Ultrasonic Frog

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Ultrasonic frog found, according to reports in Nature, vol. 440, p333 and news@nature, 15 March 2006 and ABC (Australia) News, 16 March 2006 and New Scientist, 18 March 2006, p21. Scientists studying a rare Chinese frog have discovered it can communicate by ultrasound – very high pitched sounds that are above the range that human ears can hear. The frog is named the "concave eared torrent frog", because unlike other frogs, the male frog’s ear drums are recessed into its head, and it lives in places where there are lots of turbulent flowing streams and waterfalls.

Albert Feng, an acoustic specialist at the Beckman Institute at the University of Illinois, Urbana recorded the male frog’s audible and ultrasonic sounds and then played the sounds to other male frogs to see if they responded. They did. He then blocked their ears with clay and played ultrasonic sounds again. The frogs did not respond, indicating that their unusual ears enabled them to hear the ultrasounds. Hearing ultrasound requires thin eardrums and small middle ear bones. Being recessed into the head protects the eardrum and makes the middle ear smaller.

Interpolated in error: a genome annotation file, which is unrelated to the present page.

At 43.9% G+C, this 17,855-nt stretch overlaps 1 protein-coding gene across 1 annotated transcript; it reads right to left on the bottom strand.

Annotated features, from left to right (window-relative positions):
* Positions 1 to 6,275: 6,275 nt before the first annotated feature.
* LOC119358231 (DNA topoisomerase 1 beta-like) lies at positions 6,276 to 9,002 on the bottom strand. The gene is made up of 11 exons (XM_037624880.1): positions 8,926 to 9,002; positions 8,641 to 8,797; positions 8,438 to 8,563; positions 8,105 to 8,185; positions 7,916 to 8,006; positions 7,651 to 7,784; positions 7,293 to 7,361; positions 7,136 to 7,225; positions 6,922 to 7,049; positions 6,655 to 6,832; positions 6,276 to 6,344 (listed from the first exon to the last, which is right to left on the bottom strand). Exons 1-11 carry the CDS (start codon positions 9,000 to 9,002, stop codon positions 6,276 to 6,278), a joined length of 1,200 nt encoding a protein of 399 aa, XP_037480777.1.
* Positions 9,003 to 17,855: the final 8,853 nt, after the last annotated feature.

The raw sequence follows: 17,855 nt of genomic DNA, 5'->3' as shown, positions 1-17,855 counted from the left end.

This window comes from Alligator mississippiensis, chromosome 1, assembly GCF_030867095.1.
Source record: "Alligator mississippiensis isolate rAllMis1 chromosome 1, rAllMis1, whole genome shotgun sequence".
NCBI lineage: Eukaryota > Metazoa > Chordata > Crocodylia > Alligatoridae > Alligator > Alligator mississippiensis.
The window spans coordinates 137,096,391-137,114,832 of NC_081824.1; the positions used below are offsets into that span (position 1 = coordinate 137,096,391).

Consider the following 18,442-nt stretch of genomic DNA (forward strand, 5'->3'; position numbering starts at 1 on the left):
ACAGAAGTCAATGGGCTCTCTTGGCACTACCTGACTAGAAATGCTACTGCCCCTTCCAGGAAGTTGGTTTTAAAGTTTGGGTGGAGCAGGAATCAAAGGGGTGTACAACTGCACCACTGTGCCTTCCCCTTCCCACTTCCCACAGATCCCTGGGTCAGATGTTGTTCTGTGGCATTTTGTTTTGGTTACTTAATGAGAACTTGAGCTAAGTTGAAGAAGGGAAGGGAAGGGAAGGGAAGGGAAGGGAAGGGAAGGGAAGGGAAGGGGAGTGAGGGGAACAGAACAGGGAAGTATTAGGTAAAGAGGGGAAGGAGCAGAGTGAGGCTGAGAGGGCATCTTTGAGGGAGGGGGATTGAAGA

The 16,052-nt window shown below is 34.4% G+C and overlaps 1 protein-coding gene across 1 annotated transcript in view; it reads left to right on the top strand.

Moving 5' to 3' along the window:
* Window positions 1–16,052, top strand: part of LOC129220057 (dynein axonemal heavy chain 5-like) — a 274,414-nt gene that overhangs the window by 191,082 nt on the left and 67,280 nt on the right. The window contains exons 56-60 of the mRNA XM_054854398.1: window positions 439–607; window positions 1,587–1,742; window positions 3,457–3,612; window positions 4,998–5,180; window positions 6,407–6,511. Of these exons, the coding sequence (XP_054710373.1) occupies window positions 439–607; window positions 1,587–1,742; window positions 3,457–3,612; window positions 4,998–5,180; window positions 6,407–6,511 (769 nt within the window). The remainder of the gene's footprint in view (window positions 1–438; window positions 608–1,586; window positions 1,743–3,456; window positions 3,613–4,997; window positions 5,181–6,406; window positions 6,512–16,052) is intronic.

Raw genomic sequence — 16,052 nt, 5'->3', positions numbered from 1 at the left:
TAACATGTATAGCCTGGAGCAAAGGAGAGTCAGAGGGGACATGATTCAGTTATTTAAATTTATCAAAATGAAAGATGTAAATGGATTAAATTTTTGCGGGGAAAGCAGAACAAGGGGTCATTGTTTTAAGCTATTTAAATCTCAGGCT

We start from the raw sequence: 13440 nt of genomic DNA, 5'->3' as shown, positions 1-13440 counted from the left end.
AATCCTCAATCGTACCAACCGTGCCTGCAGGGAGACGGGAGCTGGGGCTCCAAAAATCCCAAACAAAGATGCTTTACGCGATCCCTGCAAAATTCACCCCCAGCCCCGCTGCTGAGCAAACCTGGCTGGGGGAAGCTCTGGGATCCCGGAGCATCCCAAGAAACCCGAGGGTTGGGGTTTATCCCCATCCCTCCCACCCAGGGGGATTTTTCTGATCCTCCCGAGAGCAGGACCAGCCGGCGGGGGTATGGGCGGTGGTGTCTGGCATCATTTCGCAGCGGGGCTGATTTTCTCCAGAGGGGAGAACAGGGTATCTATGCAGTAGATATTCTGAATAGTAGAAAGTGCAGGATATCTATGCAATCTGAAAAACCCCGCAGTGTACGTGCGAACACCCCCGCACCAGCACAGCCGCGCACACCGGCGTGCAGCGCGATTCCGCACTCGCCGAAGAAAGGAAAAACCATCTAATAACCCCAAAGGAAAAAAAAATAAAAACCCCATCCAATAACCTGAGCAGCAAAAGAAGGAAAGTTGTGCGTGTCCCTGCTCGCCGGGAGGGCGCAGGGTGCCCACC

Female frogs do not have recessed ears, but researchers have not tested them to see what sounds they can hear. The suggestion has been made that ultrasound enables the frogs to communicate in an environment filled with constant low frequency noise from the waterfalls and turbulent water. Feng commented: "Nature has a way of evolving mechanisms to facilitate communication in very adverse situations."

Editorial Comment: Ultrasonic communication may explain why this frog can live successfully in this type of environment, but the constant noise of flowing water does not explain how the frog’s larynx, ears and brain were formed so that it can produce, hear and successfully interpret ultrasounds. Feng’s statement about "nature" evolving mechanisms to cope with adverse environments is pure faith. There is no known mechanism where a noisy environment can alter the genes involved in building a frog’s head so that it has all the features needed for ultrasonic communication. It is a far more logical faith to believe that a purposeful Creator made a frog with all such features, and it probably exists in other as yet untested frogs. (Ref. sound, ecology, amphibians)

Evidence News 27 April 2006

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